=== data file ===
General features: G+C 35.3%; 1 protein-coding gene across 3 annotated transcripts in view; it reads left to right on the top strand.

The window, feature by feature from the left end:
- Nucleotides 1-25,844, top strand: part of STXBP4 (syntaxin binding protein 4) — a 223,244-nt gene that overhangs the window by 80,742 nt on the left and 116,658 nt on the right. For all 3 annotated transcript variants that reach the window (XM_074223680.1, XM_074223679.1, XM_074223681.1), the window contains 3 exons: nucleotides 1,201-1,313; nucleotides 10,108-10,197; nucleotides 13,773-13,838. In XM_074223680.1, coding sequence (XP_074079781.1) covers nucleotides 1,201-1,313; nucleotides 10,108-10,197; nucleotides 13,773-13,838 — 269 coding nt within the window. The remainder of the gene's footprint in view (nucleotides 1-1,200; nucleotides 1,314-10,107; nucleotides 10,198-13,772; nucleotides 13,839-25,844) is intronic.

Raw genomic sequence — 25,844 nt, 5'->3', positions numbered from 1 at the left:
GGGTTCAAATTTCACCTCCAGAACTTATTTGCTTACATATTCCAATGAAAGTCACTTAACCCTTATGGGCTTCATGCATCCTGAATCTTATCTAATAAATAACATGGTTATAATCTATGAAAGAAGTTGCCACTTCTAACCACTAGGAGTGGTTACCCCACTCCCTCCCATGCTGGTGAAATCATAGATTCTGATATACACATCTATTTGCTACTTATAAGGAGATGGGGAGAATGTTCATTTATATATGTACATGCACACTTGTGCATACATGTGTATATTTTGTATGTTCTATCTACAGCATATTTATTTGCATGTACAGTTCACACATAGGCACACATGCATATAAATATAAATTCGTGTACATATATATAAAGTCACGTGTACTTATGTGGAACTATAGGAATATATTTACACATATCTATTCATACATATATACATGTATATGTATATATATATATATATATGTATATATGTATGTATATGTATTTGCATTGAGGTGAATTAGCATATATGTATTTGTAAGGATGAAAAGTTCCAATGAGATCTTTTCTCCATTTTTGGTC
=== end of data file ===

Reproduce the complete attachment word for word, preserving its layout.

General features: G+C 35.3%; 1 protein-coding gene across 3 annotated transcripts in view; it reads left to right on the top strand.

The window, feature by feature from the left end:
- Nucleotides 1-25,844, top strand: part of STXBP4 (syntaxin binding protein 4) — a 223,244-nt gene that overhangs the window by 80,742 nt on the left and 116,658 nt on the right. For all 3 annotated transcript variants that reach the window (XM_074223680.1, XM_074223679.1, XM_074223681.1), the window contains 3 exons: nucleotides 1,201-1,313; nucleotides 10,108-10,197; nucleotides 13,773-13,838. In XM_074223680.1, coding sequence (XP_074079781.1) covers nucleotides 1,201-1,313; nucleotides 10,108-10,197; nucleotides 13,773-13,838 — 269 coding nt within the window. The remainder of the gene's footprint in view (nucleotides 1-1,200; nucleotides 1,314-10,107; nucleotides 10,198-13,772; nucleotides 13,839-25,844) is intronic.

Raw genomic sequence — 25,844 nt, 5'->3', positions numbered from 1 at the left:
GGGTTCAAATTTCACCTCCAGAACTTATTTGCTTACATATTCCAATGAAAGTCACTTAACCCTTATGGGCTTCATGCATCCTGAATCTTATCTAATAAATAACATGGTTATAATCTATGAAAGAAGTTGCCACTTCTAACCACTAGGAGTGGTTACCCCACTCCCTCCCATGCTGGTGAAATCATAGATTCTGATATACACATCTATTTGCTACTTATAAGGAGATGGGGAGAATGTTCATTTATATATGTACATGCACACTTGTGCATACATGTGTATATTTTGTATGTTCTATCTACAGCATATTTATTTGCATGTACAGTTCACACATAGGCACACATGCATATAAATATAAATTCGTGTACATATATATAAAGTCACGTGTACTTATGTGGAACTATAGGAATATATTTACACATATCTATTCATACATATATACATGTATATGTATATATATATATATATATGTATATATGTATGTATATGTATTTGCATTGAGGTGAATTAGCATATATGTATTTGTAAGGATGAAAAGTTCCAATGAGATCTTTTCTCCATTTTTGGTC